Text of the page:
To water or not to water; Thousand Oaks explains new restrictions

Drought restrictions on water use are confusing because the city is served by three water districts, each with their own reduction requirements

Source of this article: The Thousand Oaks Acorn, June 25, 2015

Thousand Oaks residents are eager to know the bottom line when it comes to water-use restrictions.

That was apparent when more than 100 people came to the first of two city-sponsored information meetings concerning recently imposed mandates.

“I came to hear the nitty gritty,” said Betty Meyers, a 22- year Thousand Oaks resident who attended the June 3 meeting at the Grant Brimhall Library. “I’m so confused between what this water district says and that water district says and what the state says and, now, what the city says.”

It’s no wonder residents are confused, as the city is served by three different water purveyors— California American Water Company (or Cal-Am), California Water Service (or Cal Water) and the city itself, said John Brooks, senior environmental analyst for the T.O.’s public works department.

All three purveyors get their water from Calleguas Municipal Water District, which gets it from Metropolitan Water District of Southern California, the company that imports the water into the area.

The purveyors have each been given different water usage reduction requirements by the state, based on prior reduction efforts, but only Cal Water customers have been given individual water budgets. Exceeding those limits could result in an extra drought surcharge, the company said.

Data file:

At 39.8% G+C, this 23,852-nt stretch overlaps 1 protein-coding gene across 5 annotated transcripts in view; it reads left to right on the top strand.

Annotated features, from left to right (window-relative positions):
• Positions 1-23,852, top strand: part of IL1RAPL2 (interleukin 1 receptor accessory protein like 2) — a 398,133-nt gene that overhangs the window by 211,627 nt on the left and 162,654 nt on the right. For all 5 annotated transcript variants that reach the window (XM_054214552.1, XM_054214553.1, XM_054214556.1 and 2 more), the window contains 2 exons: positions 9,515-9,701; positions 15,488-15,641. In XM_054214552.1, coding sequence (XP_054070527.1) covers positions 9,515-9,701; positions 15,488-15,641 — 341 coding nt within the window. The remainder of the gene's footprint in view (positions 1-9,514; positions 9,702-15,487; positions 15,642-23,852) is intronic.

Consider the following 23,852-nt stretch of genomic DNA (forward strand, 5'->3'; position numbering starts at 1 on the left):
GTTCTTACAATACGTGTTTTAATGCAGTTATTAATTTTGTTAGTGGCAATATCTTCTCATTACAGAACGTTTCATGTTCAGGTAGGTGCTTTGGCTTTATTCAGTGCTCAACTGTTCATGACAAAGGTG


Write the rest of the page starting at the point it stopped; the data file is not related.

In addition to meeting the budget limits, Cal Water customers— like the rest of the households in Thousand Oaks—must follow mandates adopted by the City Council at its May 26 meeting, Brooks said. The regulations are part of a drought action plan put into place in 2009 and based on recommendations by MWD, he said.

The mandates, which apply to all city households, are as follows:

SprinklerResidents may irrigate outside only two days per week for a total of 15 minutes per station each day. Residents may choose which days to water.

  • Outdoor watering is prohibited between 9 a.m. and 5 p.m.
  • No watering is allowed during or 48 hours after rain.
  • No excessive runoff or washing of paved surfaces is permitted.
  • Residents must fix water leaks or breaks within 24 hours.
  • Restaurants will serve drinking water only upon request.

Though the city can fine residents up to $500 for noncompliance, that would be a last resort, Brooks said.

“We are kind of assuming everyone wants to participate, but it will scale up if we don’t get results,” he said. “We’ll start with a note explaining the rules and go from there.”

The city will initially rely on tips from residents in enforcing the mandates. Residents can call the water hotline at (805) 375-5747 to report waste.

While the city is in its current drought state, it will relax codes regarding dead lawns as long as they’re neatly maintained.

“We will continue to do code enforcement on overgrown lawns or mounds of junk or dirt,” Brooks said.

Though rules are set for now, Brooks said, he’s learning more each day and will continue to pass on the information to residents.

Meeting attendees said they felt more comfortable after hearing the restrictions firsthand.

“I might not agree with everything, like watering for 15 minutes twice weekly instead of three times for 10 minutes,” resident Frank Horgen said. “But at least I won’t inadvertently break a rule and get fined $500 without knowing I was doing something wrong.

“These are mostly commonsense rules, and if we all bite the bullet and be a little uncomfortable now, we save ourselves from being truly uncomfortable later.”

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